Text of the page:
Starbucks has changed coffee and business forever! The way we thing about coffee is completely differently than 30 years ago!
Coffee’s greater cachet has had a big effect on the bottom line. Ten years ago, only 3% of all coffee sold in the United States was priced at a premium—at least 25% higher than value brands. Today, 40% of coffee is sold at premium prices.
Did Vancouver or London have great coffee before the arrival of Starbucks? Absolutely! With a strong Italian community located along the Commercial Drive area of Vancouver, Vancouverites had access to quality Italian coffee for years and years before Starbucks. That being said most people did not go to ‘Little Italy’ for their coffee but drank typical American style filtered drip coffee. If coffee was bread then we drank the plain, spongy white variety.
In fact, nobody gave coffee much of a thought. This exactly is the opportunity that Starbucks exploited and chances are your business can do the exact same thing.
Coffee shops before Starbucks were dull, boring and completely uninspired. Starbuck’s Howard Shultz took the best of Italian Coffee bars, Americanized the offering; created a modern, trendy look and friendly efficient service. He then educated the public to appreciate the stronger; more sophisticated flavours and began the process of building an international brand.
How could you do this for your market?
Well, not all markets are boring, sleepy and ripe for the revolution that the traditional coffee shop had been prior to Starbucks but many markets whether B2B or B2C have not changed much in the last forty years.
Over the past decade the cachet of numerous categories of fast-moving consumer goods measured as the percentage of the product category sold at a premium over value brands. When individual companies increase the perceived “premiumness” of a product through innovations in the product itself or the way it’s delivered, the entire category can reap higher prices and profits.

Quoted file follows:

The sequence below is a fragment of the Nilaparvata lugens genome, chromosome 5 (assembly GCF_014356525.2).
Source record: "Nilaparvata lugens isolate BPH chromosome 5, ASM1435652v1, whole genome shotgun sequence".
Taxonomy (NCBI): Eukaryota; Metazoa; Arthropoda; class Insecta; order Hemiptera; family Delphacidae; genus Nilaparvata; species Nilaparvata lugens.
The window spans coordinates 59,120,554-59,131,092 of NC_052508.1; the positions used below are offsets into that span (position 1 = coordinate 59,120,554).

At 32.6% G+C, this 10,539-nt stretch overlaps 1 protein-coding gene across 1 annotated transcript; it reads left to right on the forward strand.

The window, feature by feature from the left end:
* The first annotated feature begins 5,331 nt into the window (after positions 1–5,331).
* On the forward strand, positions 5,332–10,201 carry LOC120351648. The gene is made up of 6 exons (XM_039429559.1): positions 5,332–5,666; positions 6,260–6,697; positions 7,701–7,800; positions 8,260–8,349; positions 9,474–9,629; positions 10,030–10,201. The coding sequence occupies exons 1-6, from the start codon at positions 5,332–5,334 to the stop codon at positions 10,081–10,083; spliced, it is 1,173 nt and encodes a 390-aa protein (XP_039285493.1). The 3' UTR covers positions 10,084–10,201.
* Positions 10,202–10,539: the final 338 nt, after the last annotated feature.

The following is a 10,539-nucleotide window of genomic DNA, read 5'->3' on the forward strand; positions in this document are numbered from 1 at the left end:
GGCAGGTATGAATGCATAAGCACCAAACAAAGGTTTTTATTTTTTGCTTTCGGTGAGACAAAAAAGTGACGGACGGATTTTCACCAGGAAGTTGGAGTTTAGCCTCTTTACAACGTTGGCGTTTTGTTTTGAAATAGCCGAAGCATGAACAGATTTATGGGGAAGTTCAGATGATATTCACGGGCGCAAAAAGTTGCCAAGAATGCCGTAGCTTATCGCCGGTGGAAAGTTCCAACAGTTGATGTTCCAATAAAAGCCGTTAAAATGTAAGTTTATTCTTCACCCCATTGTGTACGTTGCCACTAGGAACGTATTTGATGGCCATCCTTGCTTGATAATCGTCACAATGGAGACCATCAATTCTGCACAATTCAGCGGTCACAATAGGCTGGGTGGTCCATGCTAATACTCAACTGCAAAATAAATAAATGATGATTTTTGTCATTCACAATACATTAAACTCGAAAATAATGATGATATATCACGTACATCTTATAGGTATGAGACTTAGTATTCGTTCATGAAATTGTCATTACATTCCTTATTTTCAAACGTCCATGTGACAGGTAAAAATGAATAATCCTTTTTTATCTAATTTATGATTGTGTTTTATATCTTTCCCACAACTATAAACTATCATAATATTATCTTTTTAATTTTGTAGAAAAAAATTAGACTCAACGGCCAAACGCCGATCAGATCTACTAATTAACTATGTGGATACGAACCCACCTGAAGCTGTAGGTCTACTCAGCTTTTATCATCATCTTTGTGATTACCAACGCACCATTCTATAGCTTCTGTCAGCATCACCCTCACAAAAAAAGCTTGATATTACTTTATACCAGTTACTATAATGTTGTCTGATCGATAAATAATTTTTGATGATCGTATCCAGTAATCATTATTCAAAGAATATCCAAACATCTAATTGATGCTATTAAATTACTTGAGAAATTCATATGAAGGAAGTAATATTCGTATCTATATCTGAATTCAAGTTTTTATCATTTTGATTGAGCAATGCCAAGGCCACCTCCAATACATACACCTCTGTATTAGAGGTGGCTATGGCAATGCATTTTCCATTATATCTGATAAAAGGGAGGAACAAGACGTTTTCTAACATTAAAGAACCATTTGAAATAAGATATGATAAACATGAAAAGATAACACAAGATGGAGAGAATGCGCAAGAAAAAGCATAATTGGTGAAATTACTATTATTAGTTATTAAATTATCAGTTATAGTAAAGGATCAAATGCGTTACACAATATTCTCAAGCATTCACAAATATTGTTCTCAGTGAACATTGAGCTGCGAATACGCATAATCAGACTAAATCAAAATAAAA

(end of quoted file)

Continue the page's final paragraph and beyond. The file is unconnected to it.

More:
Yogurt is another good example. By the 1980s, yogurt had lost its status as an exotic, healthful product. But between 1991 and 1994, Dannon introduced a spree of innovations, including crunch-top packaging and pop-out spoons, raising both its market share and its average price. General Mills followed with Trix yogurt, Yoplait Adventure Pack, and Go-Gurt yogurt in a tube, aimed at creating a new kids’ yogurt niche. Dannon has recently tested a drinkable yogurt. This burst of creativity, plus a big investment in complementary advertising, has begun to push up the sales of premium brands throughout the category. Dannon, for example, has increased its profit margin by five percentage points between 1990 and 1997.
Take a fresh look at your business and your competition. Could you raise the bar significantly or better yet completely revolutionize the way service is delivered in your market?
Think about Steve Jobs and Apple breaking all of the rules until he redefined the market.
Will the next be newsagents, the British pub, the corner café and the English breakfast, fish & chips, wholesale delivery of hotel table linens, website development, or perhaps bakeries? Professional coaching? Recruiting? Accounting?
The list of opportunities is endless! The only limit is imagination!